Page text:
This study found that caffeine failed to increase Cai in dogs with AF. These findings may be explained by depletion of SR, depletion of SR Ca2+ content, and/or reduced RyR2 on the SR. Ausma et al26 reported that AF initially causes Cai overload. However, after the initial 2 weeks of AF, the sarcolemma-bound Ca2+ gradually declined to a level below that at baseline. The authors suggested that persistent Ca2+ overload causes structural adaptation of chronic AF characterized by depletion of contractile filaments and the SR. The loss of SR could impair Cai elevation after caffeine, whether or not the Ca2+ content in the remaining SR is normal or depleted. Biochemical studies of changes in expression level of Ca2+ handling proteins in AF are inconsistent, depending on age, duration of AF, and variability of experimental conditions.18 This study using a canine model of pacing-induced AF demonstrated normal SERCA2a and down-regulation of RyR2. These changes may not be applicable to all AF models or to humans. Because rapid pacing is needed to induce AF in this model, these changes may be related to rapid atrial rates due to either rapid pacing or AF. Nonetheless, reduced RyR2 is consistent with impaired Cai elevation after caffeine.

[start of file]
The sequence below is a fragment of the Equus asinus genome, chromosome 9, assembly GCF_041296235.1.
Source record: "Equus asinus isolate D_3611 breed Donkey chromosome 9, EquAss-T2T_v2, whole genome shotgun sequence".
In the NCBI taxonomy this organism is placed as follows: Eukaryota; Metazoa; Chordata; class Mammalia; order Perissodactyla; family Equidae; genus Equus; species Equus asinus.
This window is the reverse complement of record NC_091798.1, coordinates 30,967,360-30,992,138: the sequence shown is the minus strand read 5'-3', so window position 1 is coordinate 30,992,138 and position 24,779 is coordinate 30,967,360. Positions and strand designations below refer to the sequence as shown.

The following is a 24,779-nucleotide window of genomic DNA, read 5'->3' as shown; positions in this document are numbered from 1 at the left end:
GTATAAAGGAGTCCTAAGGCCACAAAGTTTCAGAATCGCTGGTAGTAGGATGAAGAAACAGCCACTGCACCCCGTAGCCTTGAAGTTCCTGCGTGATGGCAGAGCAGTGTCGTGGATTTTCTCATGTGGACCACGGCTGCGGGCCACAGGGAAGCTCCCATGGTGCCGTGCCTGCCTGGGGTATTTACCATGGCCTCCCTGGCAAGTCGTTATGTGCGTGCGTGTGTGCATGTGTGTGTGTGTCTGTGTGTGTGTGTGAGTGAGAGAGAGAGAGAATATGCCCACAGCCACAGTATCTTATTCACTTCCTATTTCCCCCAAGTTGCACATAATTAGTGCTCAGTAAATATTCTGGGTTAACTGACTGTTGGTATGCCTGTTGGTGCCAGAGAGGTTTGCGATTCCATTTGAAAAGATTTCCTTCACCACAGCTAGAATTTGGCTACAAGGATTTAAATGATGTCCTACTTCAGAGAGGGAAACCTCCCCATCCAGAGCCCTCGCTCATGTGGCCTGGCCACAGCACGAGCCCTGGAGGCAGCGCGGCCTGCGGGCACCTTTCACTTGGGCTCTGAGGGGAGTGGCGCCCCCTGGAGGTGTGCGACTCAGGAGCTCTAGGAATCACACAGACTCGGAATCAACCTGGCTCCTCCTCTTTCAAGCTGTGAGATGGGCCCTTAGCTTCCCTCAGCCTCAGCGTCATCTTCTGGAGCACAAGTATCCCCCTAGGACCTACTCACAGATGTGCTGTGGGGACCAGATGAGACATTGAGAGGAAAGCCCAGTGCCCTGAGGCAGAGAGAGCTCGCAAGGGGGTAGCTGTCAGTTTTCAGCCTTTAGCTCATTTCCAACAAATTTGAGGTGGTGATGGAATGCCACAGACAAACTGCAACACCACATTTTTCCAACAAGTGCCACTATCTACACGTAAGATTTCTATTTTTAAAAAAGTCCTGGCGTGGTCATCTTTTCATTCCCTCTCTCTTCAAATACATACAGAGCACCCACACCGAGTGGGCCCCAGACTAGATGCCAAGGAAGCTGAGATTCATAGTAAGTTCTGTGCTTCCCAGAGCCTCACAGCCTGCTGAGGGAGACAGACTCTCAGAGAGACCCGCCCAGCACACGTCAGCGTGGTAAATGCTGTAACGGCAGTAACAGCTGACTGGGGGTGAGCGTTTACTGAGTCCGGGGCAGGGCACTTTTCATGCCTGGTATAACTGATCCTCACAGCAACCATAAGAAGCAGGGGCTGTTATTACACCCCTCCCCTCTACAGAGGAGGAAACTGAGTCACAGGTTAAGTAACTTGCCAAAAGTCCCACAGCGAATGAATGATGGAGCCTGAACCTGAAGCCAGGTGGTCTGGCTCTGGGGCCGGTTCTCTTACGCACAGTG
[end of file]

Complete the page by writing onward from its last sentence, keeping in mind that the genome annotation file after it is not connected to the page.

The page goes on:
Because optical action potentials collected from the canine three-dimensional SAN contain contributions from the surface and intramural layers, including the SAN, they represent a weighted average of transmembrane action potentials throughout the entire canine atrial wall.27,28 However, this effect was not obvious in our study. The discrepancy can be explained by the different mapping technique used. The canine SAN is located at the epicardial side and is covered by a thin fibrous membrane.15,29 The SAN can be dilated more than 1 mm during the perfusion state.30 Because the depth of penetration of optical mapping is only 1 to 2 mm, the effect of a different mapping technique may be more obvious during SAN mapping. The high spatial resolution (0.35 × 0.35 mm2 per pixel) of the camera allowed us to study optical signals of the SAN with little contamination from neighboring sites. In contrast, a recent study by Fedorov et al28 used a 16 × 16 photodiode array to acquire signals from both epicardial and endocardial sites. Due to the difference in spatial resolution, the signals registered in those studies are more likely to be a mixture of SAN and the surrounding atrial structures. Therefore, a notch was consistently observed in their study, but a notch on the optical signal was not observed in this study. In addition, the effect of the double layer was mainly observed after phase 0 activation of RA, our observation of LDCAE was located before phase 0 activation of RA. Finally, despite identical imaging parameters, the same sites that did not exhibit LDCAE under basal conditions developed LDCAE after isoproterenol infusion.